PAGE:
Interviewed by Austin Allen

 

Why Earth may be exceptional, and life exceptionally rare in the universe.

Live today! Unfiltered lessons of a female entrepreneur

Join Pulitzer Prize-winning reporter and best-selling author Charles Duhigg as he interviews Victoria Montgomery Brown, co-founder and CEO of Big Think, live at 1pm EDT today.

How meditation can change your life and mind

Reaching beyond the stereotypes of meditation and embracing the science of mindfulness.

Videos
  • There are a lot of misconceptions when it comes to what mindfulness is and what meditation can do for those who practice it. In this video, professors, neuroscientists, psychologists, composers, authors, and a former Buddhist monk share their experiences, explain the science behind meditation, and discuss the benefits of learning to be in the moment.
  • "Mindfulness allows us to shift our relationship to our experience," explains psychologist Daniel Goleman. The science shows that long-term meditators have higher levels of gamma waves in their brains even when they are not meditating. The effect of this altered response is yet unknown, though it shows that there are lasting cognitive effects.
  • "I think we're looking at meditation as the next big public health revolution," says ABC News anchor Dan Harris. "Meditation is going to join the pantheon of no-brainers like exercise, brushing your teeth and taking the meds that your doctor prescribes to you." Closing out the video is a guided meditation experience led by author Damien Echols that can be practiced anywhere and repeated as many times as you'd like.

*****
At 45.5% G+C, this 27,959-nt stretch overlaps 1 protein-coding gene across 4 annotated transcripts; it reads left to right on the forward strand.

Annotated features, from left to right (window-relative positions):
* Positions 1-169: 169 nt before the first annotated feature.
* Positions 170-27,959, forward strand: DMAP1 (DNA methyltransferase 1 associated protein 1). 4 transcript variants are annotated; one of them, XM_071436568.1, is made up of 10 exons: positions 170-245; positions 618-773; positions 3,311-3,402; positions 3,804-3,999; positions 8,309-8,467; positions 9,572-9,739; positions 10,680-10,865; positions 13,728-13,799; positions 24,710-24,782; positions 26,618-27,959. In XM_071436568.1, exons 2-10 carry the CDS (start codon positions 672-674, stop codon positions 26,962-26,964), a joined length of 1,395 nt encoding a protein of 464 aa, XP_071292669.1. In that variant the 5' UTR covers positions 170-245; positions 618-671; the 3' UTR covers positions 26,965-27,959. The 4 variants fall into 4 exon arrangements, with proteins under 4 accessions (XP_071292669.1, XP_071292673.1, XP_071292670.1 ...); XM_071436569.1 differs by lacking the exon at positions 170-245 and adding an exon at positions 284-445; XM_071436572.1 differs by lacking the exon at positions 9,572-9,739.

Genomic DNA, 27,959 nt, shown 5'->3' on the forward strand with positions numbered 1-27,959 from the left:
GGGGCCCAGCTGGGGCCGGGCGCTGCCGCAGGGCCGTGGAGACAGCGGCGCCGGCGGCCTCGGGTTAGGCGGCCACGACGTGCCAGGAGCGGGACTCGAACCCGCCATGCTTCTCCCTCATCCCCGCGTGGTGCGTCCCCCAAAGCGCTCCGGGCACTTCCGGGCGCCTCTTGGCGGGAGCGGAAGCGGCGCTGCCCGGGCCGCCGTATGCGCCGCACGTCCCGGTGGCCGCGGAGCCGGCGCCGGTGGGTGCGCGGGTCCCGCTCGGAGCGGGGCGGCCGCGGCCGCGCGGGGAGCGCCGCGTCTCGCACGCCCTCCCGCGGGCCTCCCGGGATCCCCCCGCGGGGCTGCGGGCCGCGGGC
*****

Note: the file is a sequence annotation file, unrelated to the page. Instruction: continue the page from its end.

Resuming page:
Keep reading Show less

Improving Olympic performance with asthma drugs?

A study looks at the performance benefits delivered by asthma drugs when they're taken by athletes who don't have asthma.

Image source: sumroeng chinnapan/Shutterstock
Culture & Religion
  • One on hand, the most common health condition among Olympic athletes is asthma. On the other, asthmatic athletes regularly outperform their non-asthmatic counterparts.
  • A new study assesses the performance-enhancement effects of asthma medication for non-asthmatics.
  • The analysis looks at the effects of both allowed and banned asthma medications.

Keep reading Show less

Two MIT students just solved Richard Feynman’s famed physics puzzle

Richard Feynman once asked a silly question. Two MIT students just answered it.

Surprising Science

Here's a fun experiment to try. Go to your pantry and see if you have a box of spaghetti. If you do, take out a noodle. Grab both ends of it and bend it until it breaks in half. How many pieces did it break into? If you got two large pieces and at least one small piece you're not alone.

Keep reading Show less

Weird science shows unseemly way beetles escape after being eaten

Certain water beetles can escape from frogs after being consumed.

Surprising Science
  • A Japanese scientist shows that some beetles can wiggle out of frog's butts after being eaten whole.
  • The research suggests the beetle can get out in as little as 7 minutes.
  • Most of the beetles swallowed in the experiment survived with no complications after being excreted.
Keep reading Show less
Quantcast